Vikram Joseph: Nostalgia is a hallucinogen; it blurs the distinction between times you miss and times you simply happen to remember more vividly than others, and, more disconcertingly, between places you have been and places that have only ever existed in your internal world. There’s something about “Circle The Drain” – with its soft golden hour hues, its fuzzy edges – that drives deep into whichever ganglion or cortex is responsible for nostalgia, and sends uncoordinated sparks and signals across its synapses, triggering a slideshow of fragmented memories that may or may not be memories at all. It reminds me of so many tangible things – the late 90s / early 00s guitar-pop of Natalie Imbruglia and Avril Lavigne, the Smashing Pumpkins’ “Today”, and (strangest of all) second-tier Brit indie band Feeder’s tender teenage stoner anthem “High” – but also of so much that is unreachable and unnameable – walks home from nowhere, composite daydreams from a hundred train windows, summers disintegrating into the building blocks of memory. As if getting older isn’t frightening enough, if I have this much capacity for nostalgia at just past 30 won’t I be slowly crushed under its weight by 70? But for now, while I can still think of myself as young, I’m grateful for this song – a gorgeous, dreamy downer – and for the synthesis of new memories from the glowing rubble of ones that came before.(11) Waxahatchee - "Fire"
First single from an upcoming album called Saint Cloud, which, given that Katie Crutchfield is from Alabama, is almost definitely a reference to Saint Cloud, Florida, and not the Minnesota exurb where I went to college. Probably a good choice on her part.
(12) Mura Masa - "Teenage Headache Dreams" (f/ Ellie Rowsell)
I really like this, but if it kept Ellie away from making the new Wolf Alice record for even five minutes, it wasn't worth it.
(13) Hayley Williams - "Simmer"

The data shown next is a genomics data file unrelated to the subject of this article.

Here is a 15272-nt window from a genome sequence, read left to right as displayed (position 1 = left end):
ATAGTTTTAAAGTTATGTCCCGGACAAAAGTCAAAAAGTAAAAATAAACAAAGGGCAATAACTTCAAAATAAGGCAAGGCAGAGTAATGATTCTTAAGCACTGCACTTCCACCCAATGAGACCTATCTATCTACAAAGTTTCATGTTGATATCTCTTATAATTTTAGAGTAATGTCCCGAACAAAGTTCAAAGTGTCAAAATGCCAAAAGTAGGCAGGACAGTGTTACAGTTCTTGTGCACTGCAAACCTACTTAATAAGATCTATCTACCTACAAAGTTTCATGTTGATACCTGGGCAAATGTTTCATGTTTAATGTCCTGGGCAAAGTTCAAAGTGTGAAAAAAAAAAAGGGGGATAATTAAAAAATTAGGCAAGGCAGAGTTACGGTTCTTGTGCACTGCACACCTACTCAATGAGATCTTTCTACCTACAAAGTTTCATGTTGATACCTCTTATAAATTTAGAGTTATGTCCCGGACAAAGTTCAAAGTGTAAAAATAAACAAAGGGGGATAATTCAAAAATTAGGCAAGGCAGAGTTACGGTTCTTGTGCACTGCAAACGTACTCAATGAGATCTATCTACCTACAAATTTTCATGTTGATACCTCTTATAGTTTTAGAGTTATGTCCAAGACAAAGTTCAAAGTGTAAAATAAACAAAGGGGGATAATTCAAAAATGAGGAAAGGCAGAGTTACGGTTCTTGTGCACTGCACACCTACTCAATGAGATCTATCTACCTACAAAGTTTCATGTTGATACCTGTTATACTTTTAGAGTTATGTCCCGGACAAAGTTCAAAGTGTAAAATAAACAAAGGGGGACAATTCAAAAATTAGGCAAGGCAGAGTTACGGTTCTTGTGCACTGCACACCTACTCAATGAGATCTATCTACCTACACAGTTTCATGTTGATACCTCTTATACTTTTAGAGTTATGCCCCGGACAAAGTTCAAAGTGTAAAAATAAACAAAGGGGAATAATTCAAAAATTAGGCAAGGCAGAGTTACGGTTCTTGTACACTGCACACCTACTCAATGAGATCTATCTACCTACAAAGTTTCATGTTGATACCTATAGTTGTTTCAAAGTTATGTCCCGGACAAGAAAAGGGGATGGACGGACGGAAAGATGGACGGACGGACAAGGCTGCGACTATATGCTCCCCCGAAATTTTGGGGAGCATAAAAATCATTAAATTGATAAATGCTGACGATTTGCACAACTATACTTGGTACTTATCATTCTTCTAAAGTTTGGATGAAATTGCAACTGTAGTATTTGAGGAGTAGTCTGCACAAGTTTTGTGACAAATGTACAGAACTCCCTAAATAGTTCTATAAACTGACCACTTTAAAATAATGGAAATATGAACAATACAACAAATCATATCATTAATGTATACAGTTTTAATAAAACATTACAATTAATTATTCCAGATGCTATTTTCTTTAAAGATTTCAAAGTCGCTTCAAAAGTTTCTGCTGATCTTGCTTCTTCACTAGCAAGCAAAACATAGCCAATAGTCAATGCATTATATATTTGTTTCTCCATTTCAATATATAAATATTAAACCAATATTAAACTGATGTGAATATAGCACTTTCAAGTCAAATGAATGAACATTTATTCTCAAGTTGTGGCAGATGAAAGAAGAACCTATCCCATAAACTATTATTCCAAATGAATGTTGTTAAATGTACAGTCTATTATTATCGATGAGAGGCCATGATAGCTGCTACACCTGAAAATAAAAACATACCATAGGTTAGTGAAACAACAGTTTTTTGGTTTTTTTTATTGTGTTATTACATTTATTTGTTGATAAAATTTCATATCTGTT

Learning fascinating things about the alternate history of pop music:
The possibility of a Hayley Williams solo album has been on the horizon since the very beginning. In 2003, the 14-year-old Williams was signed as a solo artist to Atlantic Records, which envisioned her as a Top 40 pop singer, à la Avril Lavigne. She insisted on being in an alternative rock band. She won. And so, alongside the rest of Paramore, she wrote empowering anthems for misanthropic teens to mosh and rip their tights to.
(14) Wolf Parade - "Julia Take Your Man Home"
Of all the weird things Julia's man does in this song, the one that always sticks in my head is "He keeps talking about New Jersey!"
Am I going to talk myself into going to Utrecht alone to see these guys next month? Probably. (Really the only thing holding me back is that apparently they don't play anything from EXPO 86, which is a shame.)
(15) Twin Peaks - "St. Vulgar St."
We'll be in Africa, but they are playing Den Haag on February 15 if you hear this and instantly fall in love with them.
(16) Sløtface - "Tap the pack"
As we've learned, the quickest way to Maeve Wiley's heart.
At Cinetol March 31!
(17) Georgia - "24 Hours"
Fourth artist in a row with an upcoming concert to mention: if you don't feel like going to that Twin Peaks show, maybe go see Georgia at Paradiso. Please keep up our concert-going pace while we are on holiday.
(18) Rina Sawayama - "Comme Des Garcons (Like The Boys)"